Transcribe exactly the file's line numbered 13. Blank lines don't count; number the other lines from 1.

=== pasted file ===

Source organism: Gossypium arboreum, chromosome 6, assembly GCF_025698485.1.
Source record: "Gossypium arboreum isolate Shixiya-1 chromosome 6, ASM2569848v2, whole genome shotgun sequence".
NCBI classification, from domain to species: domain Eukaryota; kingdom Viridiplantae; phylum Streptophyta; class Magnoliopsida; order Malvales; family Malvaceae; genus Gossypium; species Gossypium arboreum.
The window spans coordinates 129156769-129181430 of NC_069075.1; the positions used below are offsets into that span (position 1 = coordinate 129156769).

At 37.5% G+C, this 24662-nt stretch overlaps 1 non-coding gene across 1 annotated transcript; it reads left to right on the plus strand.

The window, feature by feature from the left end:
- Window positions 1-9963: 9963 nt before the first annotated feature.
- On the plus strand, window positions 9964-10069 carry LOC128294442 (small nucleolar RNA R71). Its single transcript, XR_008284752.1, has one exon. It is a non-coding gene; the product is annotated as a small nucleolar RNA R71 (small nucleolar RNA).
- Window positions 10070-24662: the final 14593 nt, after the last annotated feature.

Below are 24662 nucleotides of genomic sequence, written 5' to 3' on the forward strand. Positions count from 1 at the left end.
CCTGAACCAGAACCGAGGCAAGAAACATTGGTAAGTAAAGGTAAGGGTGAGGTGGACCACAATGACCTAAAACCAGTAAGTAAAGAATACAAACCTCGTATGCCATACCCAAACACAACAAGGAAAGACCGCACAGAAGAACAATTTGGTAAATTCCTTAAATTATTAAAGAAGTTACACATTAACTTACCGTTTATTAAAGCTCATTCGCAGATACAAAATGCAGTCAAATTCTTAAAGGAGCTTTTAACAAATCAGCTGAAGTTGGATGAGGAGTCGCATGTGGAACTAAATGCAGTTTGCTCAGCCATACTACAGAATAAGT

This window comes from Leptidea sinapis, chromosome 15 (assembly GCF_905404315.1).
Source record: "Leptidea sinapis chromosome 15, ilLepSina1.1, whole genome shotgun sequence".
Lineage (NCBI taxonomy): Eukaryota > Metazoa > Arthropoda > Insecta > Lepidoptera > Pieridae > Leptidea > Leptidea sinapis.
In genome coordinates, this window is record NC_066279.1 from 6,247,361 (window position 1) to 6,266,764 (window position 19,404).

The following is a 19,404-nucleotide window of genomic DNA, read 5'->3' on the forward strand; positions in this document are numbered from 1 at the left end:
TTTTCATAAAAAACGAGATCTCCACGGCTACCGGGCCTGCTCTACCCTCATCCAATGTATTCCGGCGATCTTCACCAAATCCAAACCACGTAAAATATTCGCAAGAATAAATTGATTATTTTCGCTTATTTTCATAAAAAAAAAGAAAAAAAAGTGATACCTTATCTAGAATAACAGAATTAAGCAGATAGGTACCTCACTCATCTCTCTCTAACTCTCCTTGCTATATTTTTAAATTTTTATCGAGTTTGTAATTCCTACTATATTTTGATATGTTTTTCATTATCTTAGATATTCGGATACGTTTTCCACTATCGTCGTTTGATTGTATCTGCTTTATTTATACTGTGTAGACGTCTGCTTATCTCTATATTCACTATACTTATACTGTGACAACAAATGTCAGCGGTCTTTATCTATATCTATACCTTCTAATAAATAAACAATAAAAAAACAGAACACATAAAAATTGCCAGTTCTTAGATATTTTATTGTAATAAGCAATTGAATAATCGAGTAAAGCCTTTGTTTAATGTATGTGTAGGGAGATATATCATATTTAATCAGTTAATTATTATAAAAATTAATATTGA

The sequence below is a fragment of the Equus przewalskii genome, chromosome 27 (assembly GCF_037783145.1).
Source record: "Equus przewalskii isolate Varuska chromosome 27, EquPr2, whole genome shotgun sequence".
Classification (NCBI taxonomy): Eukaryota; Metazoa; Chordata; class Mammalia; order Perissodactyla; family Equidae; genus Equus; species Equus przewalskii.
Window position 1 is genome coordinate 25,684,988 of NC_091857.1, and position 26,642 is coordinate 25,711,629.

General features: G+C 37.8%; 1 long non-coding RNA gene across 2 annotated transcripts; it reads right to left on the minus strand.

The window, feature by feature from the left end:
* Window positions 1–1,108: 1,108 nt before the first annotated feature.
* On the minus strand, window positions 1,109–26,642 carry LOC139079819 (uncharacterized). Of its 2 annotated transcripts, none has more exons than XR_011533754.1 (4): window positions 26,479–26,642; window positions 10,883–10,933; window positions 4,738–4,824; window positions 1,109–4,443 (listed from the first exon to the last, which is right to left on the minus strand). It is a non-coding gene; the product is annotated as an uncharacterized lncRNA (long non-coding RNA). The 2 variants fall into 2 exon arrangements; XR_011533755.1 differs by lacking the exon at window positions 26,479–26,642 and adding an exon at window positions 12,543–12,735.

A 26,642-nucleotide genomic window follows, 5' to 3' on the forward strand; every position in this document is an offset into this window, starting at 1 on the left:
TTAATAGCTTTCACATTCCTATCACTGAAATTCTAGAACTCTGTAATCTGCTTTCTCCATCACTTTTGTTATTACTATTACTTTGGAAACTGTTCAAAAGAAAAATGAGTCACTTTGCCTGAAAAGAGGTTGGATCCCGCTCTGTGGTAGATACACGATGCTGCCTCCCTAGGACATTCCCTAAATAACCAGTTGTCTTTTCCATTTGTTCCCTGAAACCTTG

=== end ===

Source record: "Leptidea sinapis chromosome 15, ilLepSina1.1, whole genome shotgun sequence".